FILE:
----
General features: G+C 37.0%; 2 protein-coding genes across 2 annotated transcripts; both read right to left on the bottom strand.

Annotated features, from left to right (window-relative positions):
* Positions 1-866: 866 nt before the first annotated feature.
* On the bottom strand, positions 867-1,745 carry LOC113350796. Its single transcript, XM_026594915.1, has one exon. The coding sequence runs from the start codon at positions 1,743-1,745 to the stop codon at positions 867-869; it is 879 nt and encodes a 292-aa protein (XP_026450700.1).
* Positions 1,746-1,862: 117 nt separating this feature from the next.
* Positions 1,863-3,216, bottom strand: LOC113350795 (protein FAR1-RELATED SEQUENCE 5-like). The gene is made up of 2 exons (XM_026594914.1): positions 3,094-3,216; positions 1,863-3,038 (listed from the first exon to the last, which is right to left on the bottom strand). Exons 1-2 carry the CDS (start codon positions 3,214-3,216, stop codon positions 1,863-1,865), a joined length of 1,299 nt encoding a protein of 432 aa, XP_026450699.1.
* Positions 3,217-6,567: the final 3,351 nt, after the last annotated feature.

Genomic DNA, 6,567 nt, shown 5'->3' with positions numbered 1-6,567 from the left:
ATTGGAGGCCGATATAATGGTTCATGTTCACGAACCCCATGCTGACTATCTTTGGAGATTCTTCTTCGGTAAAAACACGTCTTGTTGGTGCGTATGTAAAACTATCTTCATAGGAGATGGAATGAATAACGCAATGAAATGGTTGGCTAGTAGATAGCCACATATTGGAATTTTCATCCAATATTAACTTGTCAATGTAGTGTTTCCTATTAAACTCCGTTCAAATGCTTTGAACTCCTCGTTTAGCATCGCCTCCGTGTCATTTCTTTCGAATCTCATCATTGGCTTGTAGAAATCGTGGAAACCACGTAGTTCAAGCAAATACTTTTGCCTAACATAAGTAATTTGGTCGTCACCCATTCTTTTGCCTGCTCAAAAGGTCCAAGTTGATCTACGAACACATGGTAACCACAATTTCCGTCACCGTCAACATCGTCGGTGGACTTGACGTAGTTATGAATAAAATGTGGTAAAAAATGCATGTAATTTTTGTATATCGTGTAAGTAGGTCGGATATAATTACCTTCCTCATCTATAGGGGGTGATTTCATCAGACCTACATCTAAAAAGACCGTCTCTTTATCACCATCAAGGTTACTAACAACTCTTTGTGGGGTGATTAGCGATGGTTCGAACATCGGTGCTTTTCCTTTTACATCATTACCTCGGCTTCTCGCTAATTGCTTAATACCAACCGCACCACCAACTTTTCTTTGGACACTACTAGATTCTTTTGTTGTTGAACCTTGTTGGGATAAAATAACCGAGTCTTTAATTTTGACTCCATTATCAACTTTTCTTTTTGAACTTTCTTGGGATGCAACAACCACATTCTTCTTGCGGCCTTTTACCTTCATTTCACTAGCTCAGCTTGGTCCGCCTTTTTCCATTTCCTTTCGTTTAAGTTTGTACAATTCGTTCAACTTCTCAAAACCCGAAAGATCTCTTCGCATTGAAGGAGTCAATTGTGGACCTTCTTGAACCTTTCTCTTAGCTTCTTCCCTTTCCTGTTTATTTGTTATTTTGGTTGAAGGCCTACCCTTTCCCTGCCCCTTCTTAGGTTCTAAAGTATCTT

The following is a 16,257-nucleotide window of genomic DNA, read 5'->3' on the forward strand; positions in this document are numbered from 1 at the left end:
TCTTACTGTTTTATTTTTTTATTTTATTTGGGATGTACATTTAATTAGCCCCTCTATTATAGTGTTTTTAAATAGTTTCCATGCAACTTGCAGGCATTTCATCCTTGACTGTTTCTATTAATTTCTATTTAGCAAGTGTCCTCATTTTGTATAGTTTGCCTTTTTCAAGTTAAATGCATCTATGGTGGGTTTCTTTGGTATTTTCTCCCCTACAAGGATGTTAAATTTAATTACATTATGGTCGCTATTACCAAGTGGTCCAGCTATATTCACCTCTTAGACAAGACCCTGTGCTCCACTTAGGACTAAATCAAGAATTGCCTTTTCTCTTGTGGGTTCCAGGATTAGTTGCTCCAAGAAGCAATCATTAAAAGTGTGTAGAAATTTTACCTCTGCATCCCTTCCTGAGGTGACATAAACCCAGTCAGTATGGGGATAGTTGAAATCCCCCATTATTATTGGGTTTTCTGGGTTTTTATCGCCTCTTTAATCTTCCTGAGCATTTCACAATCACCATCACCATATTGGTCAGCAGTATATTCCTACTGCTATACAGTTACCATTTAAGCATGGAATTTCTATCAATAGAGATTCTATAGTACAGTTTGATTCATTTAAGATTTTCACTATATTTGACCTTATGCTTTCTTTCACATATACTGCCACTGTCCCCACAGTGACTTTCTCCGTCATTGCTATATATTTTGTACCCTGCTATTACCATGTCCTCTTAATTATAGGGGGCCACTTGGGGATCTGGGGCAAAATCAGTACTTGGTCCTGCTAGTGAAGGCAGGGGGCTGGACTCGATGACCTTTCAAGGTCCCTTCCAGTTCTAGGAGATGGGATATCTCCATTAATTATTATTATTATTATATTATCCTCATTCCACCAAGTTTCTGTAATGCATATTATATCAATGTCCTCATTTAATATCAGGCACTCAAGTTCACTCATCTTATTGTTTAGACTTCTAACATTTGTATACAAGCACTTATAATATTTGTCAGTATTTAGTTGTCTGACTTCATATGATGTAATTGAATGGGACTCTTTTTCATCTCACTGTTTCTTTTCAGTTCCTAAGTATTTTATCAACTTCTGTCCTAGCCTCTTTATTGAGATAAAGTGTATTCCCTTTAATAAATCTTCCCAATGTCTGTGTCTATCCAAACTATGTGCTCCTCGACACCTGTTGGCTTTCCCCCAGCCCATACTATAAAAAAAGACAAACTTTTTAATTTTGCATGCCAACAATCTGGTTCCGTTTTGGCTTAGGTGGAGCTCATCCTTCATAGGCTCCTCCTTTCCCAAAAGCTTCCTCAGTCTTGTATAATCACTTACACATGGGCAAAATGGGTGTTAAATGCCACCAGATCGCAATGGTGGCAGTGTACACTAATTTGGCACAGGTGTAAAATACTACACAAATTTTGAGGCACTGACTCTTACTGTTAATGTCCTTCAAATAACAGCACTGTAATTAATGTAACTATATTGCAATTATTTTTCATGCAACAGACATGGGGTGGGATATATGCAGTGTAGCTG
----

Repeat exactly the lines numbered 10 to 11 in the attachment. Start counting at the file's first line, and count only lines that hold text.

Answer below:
The following is a 16,257-nucleotide window of genomic DNA, read 5'->3' on the forward strand; positions in this document are numbered from 1 at the left end:
TCTTACTGTTTTATTTTTTTATTTTATTTGGGATGTACATTTAATTAGCCCCTCTATTATAGTGTTTTTAAATAGTTTCCATGCAACTTGCAGGCATTTCATCCTTGACTGTTTCTATTAATTTCTATTTAGCAAGTGTCCTCATTTTGTATAGTTTGCCTTTTTCAAGTTAAATGCATCTATGGTGGGTTTCTTTGGTATTTTCTCCCCTACAAGGATGTTAAATTTAATTACATTATGGTCGCTATTACCAAGTGGTCCAGCTATATTCACCTCTTAGACAAGACCCTGTGCTCCACTTAGGACTAAATCAAGAATTGCCTTTTCTCTTGTGGGTTCCAGGATTAGTTGCTCCAAGAAGCAATCATTAAAAGTGTGTAGAAATTTTACCTCTGCATCCCTTCCTGAGGTGACATAAACCCAGTCAGTATGGGGATAGTTGAAATCCCCCATTATTATTGGGTTTTCTGGGTTTTTATCGCCTCTTTAATCTTCCTGAGCATTTCACAATCACCATCACCATATTGGTCAGCAGTATATTCCTACTGCTATACAGTTACCATTTAAGCATGGAATTTCTATCAATAGAGATTCTATAGTACAGTTTGATTCATTTAAGATTTTCACTATATTTGACCTTATGCTTTCTTTCACATATACTGCCACTGTCCCCACAGTGACTTTCTCCGTCATTGCTATATATTTTGTACCCTGCTATTACCATGTCCTCTTAATTATAGGGGGCCACTTGGGGATCTGGGGCAAAATCAGTACTTGGTCCTGCTAGTGAAGGCAGGGGGCTGGACTCGATGACCTTTCAAGGTCCCTTCCAGTTCTAGGAGATGGGATATCTCCATTAATTATTATTATTATTATATTATCCTCATTCCACCAAGTTTCTGTAATGCATATTATATCAATGTCCTCATTTAATATCAGGCACTCAAGTTCACTCATCTTATTGTTTAGACTTCTAACATTTGTATACAAGCACTTATAATATTTGTCAGTATTTAGTTGTCTGACTTCATATGATGTAATTGAATGGGACTCTTTTTCATCTCACTGTTTCTTTTCAGTTCCTAAGTATTTTATCAACTTCTGTCCTAGCCTCTTTATTGAGATAAAGTGTATTCCCTTTAATAAATCTTCCCAATGTCTGTGTCTATCCAAACTATGTGCTCCTCGACACCTGTTGGCTTTCCCCCAGCCCATACTATAAAAAAAGACAAACTTTTTAATTTTGCATGCCAACAATCTGGTTCCGTTTTGGCTTAGGTGGAGCTCATCCTTCATAGGCTCCTCCTTTCCCAAAAGCTTCCTCAGTCTTGTATAATCACTTACACATGGGCAAAATGGGTGTTAAATGCCACCAGATCGCAATGGTGGCAGTGTACACTAATTTGGCACAGGTGTAAAATACTACACAAATTTTGAGGCACTGACTCTTACTGTTAATGTCCTTCAAATAACAGCACTGTAATTAATGTAACTATATTGCAATTATTTTTCATGCAACAGACATGGGGTGGGATATATGCAGTGTAGCTG